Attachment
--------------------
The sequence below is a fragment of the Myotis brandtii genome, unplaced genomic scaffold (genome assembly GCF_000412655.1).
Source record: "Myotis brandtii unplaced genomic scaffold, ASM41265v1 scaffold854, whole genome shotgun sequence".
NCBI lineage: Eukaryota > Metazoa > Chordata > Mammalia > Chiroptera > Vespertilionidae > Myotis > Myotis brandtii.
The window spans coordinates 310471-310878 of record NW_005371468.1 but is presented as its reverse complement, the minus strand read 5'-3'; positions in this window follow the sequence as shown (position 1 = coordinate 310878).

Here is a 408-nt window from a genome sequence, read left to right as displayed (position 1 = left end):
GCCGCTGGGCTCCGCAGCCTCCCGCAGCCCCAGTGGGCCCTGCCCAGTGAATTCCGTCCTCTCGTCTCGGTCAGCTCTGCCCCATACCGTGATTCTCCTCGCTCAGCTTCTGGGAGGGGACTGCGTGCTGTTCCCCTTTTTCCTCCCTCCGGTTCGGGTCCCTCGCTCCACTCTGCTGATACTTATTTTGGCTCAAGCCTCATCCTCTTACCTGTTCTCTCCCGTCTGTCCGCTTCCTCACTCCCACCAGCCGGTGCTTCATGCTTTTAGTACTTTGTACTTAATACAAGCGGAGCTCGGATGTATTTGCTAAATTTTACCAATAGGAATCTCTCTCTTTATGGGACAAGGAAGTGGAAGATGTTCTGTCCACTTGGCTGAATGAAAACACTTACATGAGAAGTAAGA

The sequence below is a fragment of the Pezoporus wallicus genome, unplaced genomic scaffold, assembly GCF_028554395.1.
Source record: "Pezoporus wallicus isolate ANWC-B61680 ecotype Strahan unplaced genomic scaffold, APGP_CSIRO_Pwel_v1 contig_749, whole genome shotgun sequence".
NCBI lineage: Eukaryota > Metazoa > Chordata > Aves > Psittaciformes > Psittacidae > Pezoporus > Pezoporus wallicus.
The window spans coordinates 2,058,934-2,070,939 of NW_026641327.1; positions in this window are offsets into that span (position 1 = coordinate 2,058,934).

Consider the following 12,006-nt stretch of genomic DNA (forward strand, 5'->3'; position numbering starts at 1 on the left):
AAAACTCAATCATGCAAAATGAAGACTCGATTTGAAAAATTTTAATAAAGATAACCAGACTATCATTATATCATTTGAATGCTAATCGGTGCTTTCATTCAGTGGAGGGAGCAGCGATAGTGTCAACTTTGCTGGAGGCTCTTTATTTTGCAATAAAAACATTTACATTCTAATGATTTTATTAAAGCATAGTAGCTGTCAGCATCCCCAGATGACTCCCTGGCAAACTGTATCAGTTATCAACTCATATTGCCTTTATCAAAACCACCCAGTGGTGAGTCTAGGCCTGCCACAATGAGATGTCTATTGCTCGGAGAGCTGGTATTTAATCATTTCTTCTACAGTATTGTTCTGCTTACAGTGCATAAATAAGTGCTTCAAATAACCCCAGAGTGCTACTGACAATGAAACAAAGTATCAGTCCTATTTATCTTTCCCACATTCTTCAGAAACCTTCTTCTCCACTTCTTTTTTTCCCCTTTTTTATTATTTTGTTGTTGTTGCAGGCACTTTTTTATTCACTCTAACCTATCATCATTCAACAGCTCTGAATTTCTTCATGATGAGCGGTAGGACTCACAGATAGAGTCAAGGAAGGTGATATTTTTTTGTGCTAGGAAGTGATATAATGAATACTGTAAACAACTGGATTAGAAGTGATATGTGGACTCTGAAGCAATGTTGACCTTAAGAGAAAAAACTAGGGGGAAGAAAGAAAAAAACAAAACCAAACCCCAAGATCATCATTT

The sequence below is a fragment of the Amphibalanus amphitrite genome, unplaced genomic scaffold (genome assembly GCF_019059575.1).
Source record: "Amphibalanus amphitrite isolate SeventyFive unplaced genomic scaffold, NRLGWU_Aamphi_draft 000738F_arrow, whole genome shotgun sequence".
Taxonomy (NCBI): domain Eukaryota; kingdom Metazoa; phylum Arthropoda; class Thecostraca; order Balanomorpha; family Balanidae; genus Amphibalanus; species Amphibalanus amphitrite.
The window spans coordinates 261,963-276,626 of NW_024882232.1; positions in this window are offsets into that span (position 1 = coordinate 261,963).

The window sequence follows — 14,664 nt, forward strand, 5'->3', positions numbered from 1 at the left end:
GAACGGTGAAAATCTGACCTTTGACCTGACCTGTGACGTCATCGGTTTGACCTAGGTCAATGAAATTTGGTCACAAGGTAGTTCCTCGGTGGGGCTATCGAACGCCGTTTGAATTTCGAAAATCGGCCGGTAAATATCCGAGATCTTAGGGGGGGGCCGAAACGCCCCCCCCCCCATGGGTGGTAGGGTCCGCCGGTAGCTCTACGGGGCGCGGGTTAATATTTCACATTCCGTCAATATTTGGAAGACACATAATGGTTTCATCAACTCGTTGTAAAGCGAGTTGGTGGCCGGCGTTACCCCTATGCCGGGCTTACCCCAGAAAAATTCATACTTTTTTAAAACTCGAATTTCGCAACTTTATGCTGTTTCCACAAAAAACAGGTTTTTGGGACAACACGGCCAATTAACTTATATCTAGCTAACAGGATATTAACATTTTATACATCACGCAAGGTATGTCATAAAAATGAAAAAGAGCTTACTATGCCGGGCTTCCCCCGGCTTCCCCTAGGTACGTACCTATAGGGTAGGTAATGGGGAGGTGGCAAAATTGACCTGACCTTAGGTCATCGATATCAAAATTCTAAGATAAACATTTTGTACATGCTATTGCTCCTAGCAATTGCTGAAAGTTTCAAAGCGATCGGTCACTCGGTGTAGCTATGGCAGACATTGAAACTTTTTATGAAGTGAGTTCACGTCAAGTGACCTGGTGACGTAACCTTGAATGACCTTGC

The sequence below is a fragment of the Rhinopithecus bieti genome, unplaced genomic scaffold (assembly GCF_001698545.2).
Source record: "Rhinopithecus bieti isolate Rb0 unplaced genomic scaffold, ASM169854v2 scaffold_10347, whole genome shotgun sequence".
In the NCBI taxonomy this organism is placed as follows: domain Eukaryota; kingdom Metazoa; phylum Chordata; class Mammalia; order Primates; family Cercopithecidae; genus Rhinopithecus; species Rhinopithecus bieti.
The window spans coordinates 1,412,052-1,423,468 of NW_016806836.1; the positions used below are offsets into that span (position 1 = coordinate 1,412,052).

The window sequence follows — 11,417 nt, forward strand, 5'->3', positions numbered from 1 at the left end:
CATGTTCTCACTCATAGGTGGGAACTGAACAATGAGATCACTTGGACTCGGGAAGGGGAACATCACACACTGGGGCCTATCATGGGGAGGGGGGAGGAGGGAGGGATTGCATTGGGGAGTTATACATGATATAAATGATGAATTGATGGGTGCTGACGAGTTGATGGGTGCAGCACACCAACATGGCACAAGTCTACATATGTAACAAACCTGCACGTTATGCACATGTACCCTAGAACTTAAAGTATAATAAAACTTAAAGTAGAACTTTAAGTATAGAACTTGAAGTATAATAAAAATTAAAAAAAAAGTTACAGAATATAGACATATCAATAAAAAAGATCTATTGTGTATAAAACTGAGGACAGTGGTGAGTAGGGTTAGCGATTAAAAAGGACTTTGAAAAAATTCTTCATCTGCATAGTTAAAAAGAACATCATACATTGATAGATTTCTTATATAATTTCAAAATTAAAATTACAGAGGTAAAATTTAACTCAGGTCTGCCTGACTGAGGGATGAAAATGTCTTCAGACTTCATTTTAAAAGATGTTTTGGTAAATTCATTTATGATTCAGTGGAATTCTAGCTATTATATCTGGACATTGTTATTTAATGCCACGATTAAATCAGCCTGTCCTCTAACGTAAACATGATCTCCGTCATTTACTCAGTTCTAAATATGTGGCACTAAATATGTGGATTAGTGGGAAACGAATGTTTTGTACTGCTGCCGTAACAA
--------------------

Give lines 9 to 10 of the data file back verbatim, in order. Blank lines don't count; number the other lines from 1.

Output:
NCBI lineage: Eukaryota > Metazoa > Chordata > Aves > Psittaciformes > Psittacidae > Pezoporus > Pezoporus wallicus.
The window spans coordinates 2,058,934-2,070,939 of NW_026641327.1; positions in this window are offsets into that span (position 1 = coordinate 2,058,934).